Best Binoculars for Boating

Mark Porter

Table of Contents

All sailors and boating enthusiasts know that when it comes to sailing waters, whether for fun or even for work, a good set of marine binoculars can be all that is standing between you and disaster.

Sea, and even lake, conditions can be very dynamic; hence a good set of boating binoculars is essential.

However, sifting through what the market has to offer to find a suitable pair of boating binoculars can be confusing even for the seasoned sailor.

This article takes you beyond the jargon and recommends our top picks for the best binoculars for boating. We also go over all you will need to know to narrow down the choices in the market.

However, if you want to skip straight to our top pick, we recommend the Steiner Navigator Pro 7×50 Marine Binoculars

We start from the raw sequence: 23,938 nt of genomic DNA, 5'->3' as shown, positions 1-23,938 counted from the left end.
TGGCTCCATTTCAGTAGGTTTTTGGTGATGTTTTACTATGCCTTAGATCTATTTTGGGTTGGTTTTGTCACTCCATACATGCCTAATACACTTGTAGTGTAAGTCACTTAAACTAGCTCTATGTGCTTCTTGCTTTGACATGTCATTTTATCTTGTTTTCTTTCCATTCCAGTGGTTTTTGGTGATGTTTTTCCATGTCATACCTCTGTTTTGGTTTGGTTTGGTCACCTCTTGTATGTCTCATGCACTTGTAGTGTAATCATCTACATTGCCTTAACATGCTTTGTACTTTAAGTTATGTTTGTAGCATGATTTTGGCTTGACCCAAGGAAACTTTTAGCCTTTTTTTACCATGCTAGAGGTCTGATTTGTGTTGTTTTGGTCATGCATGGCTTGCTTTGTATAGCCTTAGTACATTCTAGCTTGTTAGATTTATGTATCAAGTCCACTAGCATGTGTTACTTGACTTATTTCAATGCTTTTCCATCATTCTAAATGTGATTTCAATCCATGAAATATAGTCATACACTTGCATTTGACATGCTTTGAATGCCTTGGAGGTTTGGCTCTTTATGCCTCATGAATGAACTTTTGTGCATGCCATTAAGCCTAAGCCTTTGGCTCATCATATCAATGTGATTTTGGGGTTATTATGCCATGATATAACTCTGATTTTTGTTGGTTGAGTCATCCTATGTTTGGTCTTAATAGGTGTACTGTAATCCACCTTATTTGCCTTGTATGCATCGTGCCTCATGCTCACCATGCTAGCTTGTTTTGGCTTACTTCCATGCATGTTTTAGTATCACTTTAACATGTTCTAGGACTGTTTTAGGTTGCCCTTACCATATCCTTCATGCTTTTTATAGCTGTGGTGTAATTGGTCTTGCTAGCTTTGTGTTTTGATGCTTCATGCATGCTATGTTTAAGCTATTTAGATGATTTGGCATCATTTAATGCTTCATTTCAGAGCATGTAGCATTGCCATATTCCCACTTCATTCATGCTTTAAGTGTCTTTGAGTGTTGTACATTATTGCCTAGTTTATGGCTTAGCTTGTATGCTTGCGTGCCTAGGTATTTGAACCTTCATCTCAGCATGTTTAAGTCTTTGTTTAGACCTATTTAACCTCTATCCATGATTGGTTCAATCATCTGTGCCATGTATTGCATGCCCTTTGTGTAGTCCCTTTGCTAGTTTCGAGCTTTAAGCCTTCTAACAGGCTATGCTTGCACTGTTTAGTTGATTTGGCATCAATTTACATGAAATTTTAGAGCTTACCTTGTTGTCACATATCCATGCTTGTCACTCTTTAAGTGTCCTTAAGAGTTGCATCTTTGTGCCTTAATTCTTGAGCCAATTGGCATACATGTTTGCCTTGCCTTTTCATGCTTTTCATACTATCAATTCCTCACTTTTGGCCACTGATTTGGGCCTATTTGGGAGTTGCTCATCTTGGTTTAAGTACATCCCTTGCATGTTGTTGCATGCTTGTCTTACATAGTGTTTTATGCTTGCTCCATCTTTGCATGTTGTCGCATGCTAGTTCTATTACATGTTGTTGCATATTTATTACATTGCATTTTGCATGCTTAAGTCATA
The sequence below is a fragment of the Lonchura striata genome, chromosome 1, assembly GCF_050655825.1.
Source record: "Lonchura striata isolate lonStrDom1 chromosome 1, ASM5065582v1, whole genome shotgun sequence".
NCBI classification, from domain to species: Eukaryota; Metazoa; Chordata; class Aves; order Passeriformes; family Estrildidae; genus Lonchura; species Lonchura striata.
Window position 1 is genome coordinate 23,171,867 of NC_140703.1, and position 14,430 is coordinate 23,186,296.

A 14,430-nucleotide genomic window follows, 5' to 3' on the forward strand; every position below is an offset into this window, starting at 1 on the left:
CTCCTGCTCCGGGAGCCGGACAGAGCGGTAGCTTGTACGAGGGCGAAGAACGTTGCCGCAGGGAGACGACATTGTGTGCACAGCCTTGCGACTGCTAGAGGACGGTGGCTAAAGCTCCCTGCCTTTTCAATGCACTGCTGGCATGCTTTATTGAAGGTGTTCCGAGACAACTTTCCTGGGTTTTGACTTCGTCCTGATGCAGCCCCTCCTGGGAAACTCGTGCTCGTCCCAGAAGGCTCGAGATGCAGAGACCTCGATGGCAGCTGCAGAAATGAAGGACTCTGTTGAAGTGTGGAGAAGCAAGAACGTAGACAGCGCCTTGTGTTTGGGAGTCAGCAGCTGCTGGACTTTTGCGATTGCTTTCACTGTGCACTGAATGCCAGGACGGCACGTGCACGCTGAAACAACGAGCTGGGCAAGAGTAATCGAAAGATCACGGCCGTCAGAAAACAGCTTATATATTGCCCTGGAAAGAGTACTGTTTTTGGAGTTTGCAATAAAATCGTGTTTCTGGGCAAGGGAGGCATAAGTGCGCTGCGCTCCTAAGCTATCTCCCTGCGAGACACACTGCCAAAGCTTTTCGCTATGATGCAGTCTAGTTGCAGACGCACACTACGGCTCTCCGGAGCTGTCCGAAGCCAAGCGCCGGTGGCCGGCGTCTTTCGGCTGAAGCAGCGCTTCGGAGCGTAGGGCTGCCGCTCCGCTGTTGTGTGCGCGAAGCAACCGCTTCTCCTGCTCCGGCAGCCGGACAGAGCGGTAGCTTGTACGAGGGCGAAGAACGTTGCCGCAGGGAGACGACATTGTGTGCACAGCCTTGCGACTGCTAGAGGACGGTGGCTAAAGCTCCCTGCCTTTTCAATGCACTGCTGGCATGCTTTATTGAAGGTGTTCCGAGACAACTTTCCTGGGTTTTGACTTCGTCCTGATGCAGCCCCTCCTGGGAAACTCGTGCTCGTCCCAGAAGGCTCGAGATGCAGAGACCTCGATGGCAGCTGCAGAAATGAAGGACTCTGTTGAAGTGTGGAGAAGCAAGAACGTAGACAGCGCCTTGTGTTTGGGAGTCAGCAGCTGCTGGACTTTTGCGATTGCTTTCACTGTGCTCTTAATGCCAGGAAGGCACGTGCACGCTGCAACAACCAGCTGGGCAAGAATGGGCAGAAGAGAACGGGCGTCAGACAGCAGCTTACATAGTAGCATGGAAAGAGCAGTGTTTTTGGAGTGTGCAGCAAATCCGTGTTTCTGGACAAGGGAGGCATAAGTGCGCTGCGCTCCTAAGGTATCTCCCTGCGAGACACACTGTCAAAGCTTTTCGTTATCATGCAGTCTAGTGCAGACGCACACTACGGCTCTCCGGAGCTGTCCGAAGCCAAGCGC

Here is the full list of our top recommendations of the best boating binoculars:

Features to Consider Before Choosing Boating Binoculars

A pair of boating binoculars is an essential tool to use at sea to navigate or to check for hazards or other vessels.

Additionally, they can make your boating experience much more enjoyable by allowing you to closely view dolphins, whales, turtles, seals or seabirds.

Of course, you want the best product you can get your hands on, so when it comes to understanding binoculars, there are essential features you will need to remember.


Magnification and Objective Lens Diameter

We cannot stress this feature enough; when you are at sea, you need to see what is ahead far in advance. Because of this, the correct magnification in your binoculars is the most integral feature.

Binoculars are typically classified using numbers, for instance, 7×50 or 10×50. The first number on your binoculars represents the magnification—a magnification of between 7 and 10 is ideal.

Any seasoned sailor knows that as magnification increases, it becomes challenging to maintain an item in clear focus. The high magnification reduces the field of view causing the image to blur at the slightest of movement. Additionally, brightness diminishes.

With magnifications higher than 10 it is difficult to hold a steady image and blurring can easily occur without the use of a tripod.